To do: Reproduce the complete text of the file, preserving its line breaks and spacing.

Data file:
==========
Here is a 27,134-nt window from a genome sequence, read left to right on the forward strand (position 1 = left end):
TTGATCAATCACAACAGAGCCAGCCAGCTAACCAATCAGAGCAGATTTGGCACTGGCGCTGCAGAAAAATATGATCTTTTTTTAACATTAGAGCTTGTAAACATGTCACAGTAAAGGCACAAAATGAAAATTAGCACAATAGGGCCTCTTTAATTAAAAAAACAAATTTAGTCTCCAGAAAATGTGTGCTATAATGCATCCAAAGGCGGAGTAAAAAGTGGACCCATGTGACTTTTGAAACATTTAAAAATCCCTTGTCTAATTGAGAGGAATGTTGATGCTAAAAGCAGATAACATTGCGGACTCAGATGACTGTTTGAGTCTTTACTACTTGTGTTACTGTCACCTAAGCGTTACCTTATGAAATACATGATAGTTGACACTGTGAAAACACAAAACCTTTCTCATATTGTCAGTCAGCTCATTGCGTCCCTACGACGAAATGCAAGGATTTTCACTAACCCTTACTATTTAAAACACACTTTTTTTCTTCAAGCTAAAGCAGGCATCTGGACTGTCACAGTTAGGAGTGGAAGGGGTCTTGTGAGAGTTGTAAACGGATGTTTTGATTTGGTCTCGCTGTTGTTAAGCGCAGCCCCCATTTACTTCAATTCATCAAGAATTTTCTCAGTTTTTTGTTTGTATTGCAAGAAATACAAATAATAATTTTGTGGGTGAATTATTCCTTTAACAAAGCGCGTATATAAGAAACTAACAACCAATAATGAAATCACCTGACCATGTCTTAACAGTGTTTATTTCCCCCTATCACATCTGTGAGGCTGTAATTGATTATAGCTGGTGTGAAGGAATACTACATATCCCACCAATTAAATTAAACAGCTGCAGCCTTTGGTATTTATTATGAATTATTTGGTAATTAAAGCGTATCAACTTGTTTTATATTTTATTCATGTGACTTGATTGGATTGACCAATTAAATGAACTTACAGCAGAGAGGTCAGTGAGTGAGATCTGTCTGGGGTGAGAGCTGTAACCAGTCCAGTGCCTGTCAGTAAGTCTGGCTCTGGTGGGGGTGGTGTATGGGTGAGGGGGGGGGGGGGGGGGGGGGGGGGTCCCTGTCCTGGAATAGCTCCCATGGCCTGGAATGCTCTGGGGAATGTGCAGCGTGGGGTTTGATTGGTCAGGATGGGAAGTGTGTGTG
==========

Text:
Here is a 27,134-nt window from a genome sequence, read left to right on the forward strand (position 1 = left end):
TTGATCAATCACAACAGAGCCAGCCAGCTAACCAATCAGAGCAGATTTGGCACTGGCGCTGCAGAAAAATATGATCTTTTTTTAACATTAGAGCTTGTAAACATGTCACAGTAAAGGCACAAAATGAAAATTAGCACAATAGGGCCTCTTTAATTAAAAAAACAAATTTAGTCTCCAGAAAATGTGTGCTATAATGCATCCAAAGGCGGAGTAAAAAGTGGACCCATGTGACTTTTGAAACATTTAAAAATCCCTTGTCTAATTGAGAGGAATGTTGATGCTAAAAGCAGATAACATTGCGGACTCAGATGACTGTTTGAGTCTTTACTACTTGTGTTACTGTCACCTAAGCGTTACCTTATGAAATACATGATAGTTGACACTGTGAAAACACAAAACCTTTCTCATATTGTCAGTCAGCTCATTGCGTCCCTACGACGAAATGCAAGGATTTTCACTAACCCTTACTATTTAAAACACACTTTTTTTCTTCAAGCTAAAGCAGGCATCTGGACTGTCACAGTTAGGAGTGGAAGGGGTCTTGTGAGAGTTGTAAACGGATGTTTTGATTTGGTCTCGCTGTTGTTAAGCGCAGCCCCCATTTACTTCAATTCATCAAGAATTTTCTCAGTTTTTTGTTTGTATTGCAAGAAATACAAATAATAATTTTGTGGGTGAATTATTCCTTTAACAAAGCGCGTATATAAGAAACTAACAACCAATAATGAAATCACCTGACCATGTCTTAACAGTGTTTATTTCCCCCTATCACATCTGTGAGGCTGTAATTGATTATAGCTGGTGTGAAGGAATACTACATATCCCACCAATTAAATTAAACAGCTGCAGCCTTTGGTATTTATTATGAATTATTTGGTAATTAAAGCGTATCAACTTGTTTTATATTTTATTCATGTGACTTGATTGGATTGACCAATTAAATGAACTTACAGCAGAGAGGTCAGTGAGTGAGATCTGTCTGGGGTGAGAGCTGTAACCAGTCCAGTGCCTGTCAGTAAGTCTGGCTCTGGTGGGGGTGGTGTATGGGTGAGGGGGGGGGGGGGGGGGGGGGGGGGTCCCTGTCCTGGAATAGCTCCCATGGCCTGGAATGCTCTGGGGAATGTGCAGCGTGGGGTTTGATTGGTCAGGATGGGAAGTGTGTGTG